Tuesday, 6 July 2010
On this day...
American author William Faulkner died in 1962, at the age of 64. Born and raised in Mississippi, the state, and its Southern racial history, heavily influenced his later writings. However, literature was not his first port of call when beginning his career, and indeed it was the army that first attracted his attention. Yet even in an era beset by so many conflicts, Faulkner was rejected for his height, being only 5'5½", and instead joined the British Royal Flying Corps, though he did not see any action in World War One. It was on such a military theme that Faulkner wrote his first novel, 'Soldiers' Pay' in 1926 - the house that in which it was written, 624 Pirate Alley, being now the premises of Faulkner House Books.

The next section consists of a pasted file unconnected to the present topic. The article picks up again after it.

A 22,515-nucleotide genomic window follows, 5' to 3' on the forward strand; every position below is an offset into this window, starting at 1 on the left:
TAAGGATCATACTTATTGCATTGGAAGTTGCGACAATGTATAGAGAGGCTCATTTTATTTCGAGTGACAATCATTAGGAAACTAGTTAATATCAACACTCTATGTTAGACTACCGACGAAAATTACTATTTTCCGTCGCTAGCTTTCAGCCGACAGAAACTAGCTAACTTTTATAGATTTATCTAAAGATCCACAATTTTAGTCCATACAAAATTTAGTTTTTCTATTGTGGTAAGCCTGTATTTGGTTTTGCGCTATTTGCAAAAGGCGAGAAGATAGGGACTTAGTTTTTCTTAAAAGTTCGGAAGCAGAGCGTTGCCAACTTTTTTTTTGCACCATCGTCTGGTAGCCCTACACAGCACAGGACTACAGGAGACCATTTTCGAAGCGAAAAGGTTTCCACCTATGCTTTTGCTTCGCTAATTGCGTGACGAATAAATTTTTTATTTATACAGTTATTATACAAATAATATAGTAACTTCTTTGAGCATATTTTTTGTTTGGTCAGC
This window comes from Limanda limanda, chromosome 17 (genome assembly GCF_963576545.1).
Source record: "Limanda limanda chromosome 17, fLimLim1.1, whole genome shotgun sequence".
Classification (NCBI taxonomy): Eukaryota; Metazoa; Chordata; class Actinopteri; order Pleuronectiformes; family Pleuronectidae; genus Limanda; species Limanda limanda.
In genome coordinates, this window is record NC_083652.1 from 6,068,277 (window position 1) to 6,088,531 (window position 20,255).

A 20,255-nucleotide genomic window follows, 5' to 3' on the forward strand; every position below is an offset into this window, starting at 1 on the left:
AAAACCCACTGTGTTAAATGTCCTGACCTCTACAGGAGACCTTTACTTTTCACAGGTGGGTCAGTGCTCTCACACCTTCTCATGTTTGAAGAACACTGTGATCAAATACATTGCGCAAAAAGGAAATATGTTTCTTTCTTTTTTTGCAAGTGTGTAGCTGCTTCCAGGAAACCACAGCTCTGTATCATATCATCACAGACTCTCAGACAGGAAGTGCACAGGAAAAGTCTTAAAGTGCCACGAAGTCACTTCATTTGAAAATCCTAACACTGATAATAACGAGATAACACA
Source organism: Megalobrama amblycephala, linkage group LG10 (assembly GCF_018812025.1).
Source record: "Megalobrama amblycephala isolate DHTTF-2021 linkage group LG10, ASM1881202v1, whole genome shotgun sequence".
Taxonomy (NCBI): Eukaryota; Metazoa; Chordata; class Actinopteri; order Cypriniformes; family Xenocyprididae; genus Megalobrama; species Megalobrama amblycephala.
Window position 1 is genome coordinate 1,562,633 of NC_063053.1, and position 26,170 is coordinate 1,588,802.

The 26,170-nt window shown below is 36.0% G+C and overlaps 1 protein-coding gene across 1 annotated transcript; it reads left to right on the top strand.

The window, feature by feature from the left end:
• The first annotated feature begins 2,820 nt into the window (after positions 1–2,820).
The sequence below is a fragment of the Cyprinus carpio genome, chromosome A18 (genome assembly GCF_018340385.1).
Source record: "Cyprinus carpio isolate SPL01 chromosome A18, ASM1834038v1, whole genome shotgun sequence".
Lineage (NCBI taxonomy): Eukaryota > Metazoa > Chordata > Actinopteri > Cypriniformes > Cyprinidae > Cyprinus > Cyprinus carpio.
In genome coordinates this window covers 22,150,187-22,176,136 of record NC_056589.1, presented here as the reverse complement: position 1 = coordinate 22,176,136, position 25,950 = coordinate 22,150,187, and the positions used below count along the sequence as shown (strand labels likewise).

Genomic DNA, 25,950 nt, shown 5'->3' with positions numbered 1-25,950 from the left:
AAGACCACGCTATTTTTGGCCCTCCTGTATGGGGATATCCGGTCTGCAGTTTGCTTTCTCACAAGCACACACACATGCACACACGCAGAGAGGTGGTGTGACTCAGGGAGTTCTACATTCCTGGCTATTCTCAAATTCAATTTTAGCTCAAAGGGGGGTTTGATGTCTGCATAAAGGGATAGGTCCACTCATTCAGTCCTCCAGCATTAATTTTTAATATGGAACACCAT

Over the next few years, Faulkner produced a steady stream of works, including 'The Sound and the Fury', 'As I Lay Dying' and 'Absalom, Absalom!', and yet his big break conceivably came after all these had been published. In the early 1940s, at the invitation of Howard Hawks, Faulkner journeyed to Hollywood in search of money, and contributed to both Raymond Chandler's 'The Big Sleep' and Ernest Hemingway's 'To Have and Have Not' among others. Although his personal life remained volatile, including numerous extramarital affairs and a heavy drinking problem, Faulkner was awarded the Nobel Prize in 1949, for 'his powerful and artistically unique contribution to the modern American novel'.